NASF supports an updated Endangered Species Act that encourages greater cooperation, more efficient regulatory processes, and a renewed emphasis on sound science in the management of threatened or endangered plants and animals.
NASF takes a firm position on actively managing federal forest land. With too much red tape and not enough funding, the health of federal forests is ailing. For long-term sustainability, NASF suggests a range of changes to federal laws and policy that would focus the management of federal lands on achieving a more balanced set of economic, environmental, and social benefits.
State foresters have long advocated that domestic and certified wood products be used in green building. By resolution, they agree that the major wood certification programs used in the United States – the Sustainable Forestry Initiative (SFI), the American Tree Farm System (ATFS), and the Forest Stewardship Council (FSC) – are legitimate and credible.
State foresters also understand that the materials used in constructing residential and commercial buildings in the United States often have a negative effect on the environment. Wood products, in contrast, are renewable, use less energy to create, and are often safer to use. The existence of multiple green building standards encourages sustainable practices, recognizes the sustainable nature in which American timber is procured, and enables institutions and individuals to choose the standard or rating system most in line with their management objectives and values.
More than 80 million forested acres are at risk of insect and disease damage, according to the latest research conducted by the USDA Forest Service. Damage to our nation’s forests puts the health and livelihoods of Americans at risk, and for this reason, the proper management of our forests is a critical national priority.
In the past 100 years, the United States has witnessed the loss of two very important forest species due to the introduction of foreign pathogens: the American chestnut and American elm. As global trade increases, and people and goods travel more widely and frequently, invasive pests are arriving at an increasing rate. In just the past decade, 90 invasive plants and 19 invasive wood- and bark-boring insects have been detected. Tree species such as ash, beech, birch, elm, hemlock, maple, oak, and walnut are all at risk from these invasive species.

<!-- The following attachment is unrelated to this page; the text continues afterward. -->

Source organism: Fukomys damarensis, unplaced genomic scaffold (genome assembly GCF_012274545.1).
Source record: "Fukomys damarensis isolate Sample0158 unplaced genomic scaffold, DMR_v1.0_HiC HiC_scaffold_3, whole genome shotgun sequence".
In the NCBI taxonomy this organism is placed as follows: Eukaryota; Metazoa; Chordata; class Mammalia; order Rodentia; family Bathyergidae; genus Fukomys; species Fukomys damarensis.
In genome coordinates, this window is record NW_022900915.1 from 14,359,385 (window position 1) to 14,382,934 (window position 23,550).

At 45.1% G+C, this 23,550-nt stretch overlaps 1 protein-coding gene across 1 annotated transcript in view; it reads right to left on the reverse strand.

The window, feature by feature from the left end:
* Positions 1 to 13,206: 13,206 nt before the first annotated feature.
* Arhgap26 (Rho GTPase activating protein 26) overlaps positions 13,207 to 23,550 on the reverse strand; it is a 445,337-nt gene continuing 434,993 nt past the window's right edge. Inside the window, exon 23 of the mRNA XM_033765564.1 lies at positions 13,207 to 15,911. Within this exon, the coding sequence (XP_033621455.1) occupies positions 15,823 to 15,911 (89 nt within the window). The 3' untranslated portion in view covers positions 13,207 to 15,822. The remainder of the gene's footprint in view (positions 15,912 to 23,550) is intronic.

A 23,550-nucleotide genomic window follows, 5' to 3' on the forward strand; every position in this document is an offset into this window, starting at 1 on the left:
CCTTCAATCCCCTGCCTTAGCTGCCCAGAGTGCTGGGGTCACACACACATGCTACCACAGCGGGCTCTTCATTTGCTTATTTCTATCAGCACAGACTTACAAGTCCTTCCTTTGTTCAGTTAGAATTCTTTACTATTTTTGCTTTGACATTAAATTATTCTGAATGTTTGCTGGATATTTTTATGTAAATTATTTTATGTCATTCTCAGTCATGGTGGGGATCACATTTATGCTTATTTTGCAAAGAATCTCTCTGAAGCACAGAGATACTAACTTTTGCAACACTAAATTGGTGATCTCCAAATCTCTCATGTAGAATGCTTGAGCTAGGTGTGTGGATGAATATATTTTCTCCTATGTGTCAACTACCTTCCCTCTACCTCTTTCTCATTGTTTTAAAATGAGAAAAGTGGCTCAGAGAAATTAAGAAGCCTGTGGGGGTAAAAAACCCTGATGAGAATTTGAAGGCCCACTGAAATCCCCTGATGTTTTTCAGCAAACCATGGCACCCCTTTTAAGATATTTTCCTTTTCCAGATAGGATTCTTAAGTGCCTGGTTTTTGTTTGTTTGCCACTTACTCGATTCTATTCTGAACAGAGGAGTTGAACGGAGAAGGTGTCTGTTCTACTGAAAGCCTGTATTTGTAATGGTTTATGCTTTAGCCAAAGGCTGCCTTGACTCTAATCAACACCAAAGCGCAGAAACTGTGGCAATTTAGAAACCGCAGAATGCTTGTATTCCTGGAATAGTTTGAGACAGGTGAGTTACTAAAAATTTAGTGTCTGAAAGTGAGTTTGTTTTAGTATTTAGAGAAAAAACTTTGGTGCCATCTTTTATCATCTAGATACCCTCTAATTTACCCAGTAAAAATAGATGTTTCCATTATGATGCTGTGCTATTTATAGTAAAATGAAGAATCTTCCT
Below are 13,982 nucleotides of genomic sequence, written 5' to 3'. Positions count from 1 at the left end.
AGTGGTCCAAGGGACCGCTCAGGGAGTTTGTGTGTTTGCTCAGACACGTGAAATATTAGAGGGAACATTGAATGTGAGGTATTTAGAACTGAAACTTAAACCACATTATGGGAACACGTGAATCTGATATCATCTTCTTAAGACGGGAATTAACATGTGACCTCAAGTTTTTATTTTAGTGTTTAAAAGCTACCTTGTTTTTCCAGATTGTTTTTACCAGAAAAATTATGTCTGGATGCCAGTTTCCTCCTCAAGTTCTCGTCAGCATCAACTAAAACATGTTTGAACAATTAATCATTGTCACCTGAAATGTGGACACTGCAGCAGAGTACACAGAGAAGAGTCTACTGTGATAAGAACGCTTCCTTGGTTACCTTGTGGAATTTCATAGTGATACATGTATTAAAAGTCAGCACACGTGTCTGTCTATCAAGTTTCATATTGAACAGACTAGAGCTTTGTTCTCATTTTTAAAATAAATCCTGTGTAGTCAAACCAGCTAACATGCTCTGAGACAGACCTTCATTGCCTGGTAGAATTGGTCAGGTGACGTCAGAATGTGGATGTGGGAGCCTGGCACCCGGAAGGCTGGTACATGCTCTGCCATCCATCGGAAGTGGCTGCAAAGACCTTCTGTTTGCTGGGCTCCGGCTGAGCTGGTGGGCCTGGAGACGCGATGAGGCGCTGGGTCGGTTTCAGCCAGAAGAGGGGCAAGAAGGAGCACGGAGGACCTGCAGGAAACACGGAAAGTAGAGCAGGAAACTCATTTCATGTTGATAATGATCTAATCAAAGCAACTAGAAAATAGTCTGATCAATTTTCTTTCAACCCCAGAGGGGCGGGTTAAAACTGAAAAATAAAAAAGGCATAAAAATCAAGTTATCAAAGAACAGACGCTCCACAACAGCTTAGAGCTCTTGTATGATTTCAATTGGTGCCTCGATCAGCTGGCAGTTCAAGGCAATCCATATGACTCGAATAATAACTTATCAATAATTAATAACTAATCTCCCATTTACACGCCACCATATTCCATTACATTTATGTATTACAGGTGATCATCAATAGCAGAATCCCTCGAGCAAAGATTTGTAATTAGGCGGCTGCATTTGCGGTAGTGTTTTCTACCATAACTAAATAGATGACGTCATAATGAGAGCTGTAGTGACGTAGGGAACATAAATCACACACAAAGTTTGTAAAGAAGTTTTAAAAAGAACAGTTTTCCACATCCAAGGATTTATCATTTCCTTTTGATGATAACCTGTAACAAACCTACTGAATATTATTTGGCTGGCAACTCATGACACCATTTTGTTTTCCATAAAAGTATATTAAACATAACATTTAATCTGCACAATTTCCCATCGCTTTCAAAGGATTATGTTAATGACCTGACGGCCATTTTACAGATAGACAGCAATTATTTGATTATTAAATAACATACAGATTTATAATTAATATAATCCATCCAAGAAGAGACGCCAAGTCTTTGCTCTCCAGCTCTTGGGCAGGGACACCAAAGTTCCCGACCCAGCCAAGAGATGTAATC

Combating these pests and pathogens requires coordination among state and federal natural resource agencies, private forestland owners, and private and non-profit forestry organizations to address these threats to the health and productivity of America’s forests.
The greatest challenge to sustaining America’s forests and their many valuable services is land fragmentation and conversion. Both are largely driven by economic factors, and federal tax policy can play an important role in determining land use outcomes.
Tax policies must recognize the unique and long-term characteristics associated with timber and forest management investments, treat timber and forest management investments equitably in comparison to other capital ventures, and discourage the use of practices that result in environmental degradation or permanent conversion to non-forest land uses.
There also is a need to preserve the family forest landowner base and forest employment through favorable tax policies. With greater returns on forestland, private forestlands owners have the means to retain ownership of their forestlands and keep them forested through effective and sustainable management.
In 2011, the NASF Forest Resources Management Committee published a white paper, “Assessing the Federal Tax Code and Developing a Comprehensive Forest Tax Package: A Primer for State Foresters,” available by clicking here.
- 2018: NASF Emerging Markets Policy Statement
- 2016: NASF Federal Lands Policy Statement
- 2015: NASF ESA Policy Statement
- 2015: NASF FIA Policy Statement
- 2015: NASF Climate Change Policy Statement
- 2015: NASF Tax Reform Policy Statement
- 2013: NASF Forest Certification Policy Statement
- 2012: NASF Invasive Species Policy Statement
- 2010: Forest Biomass Supply, Sustainability, and Carbon Policy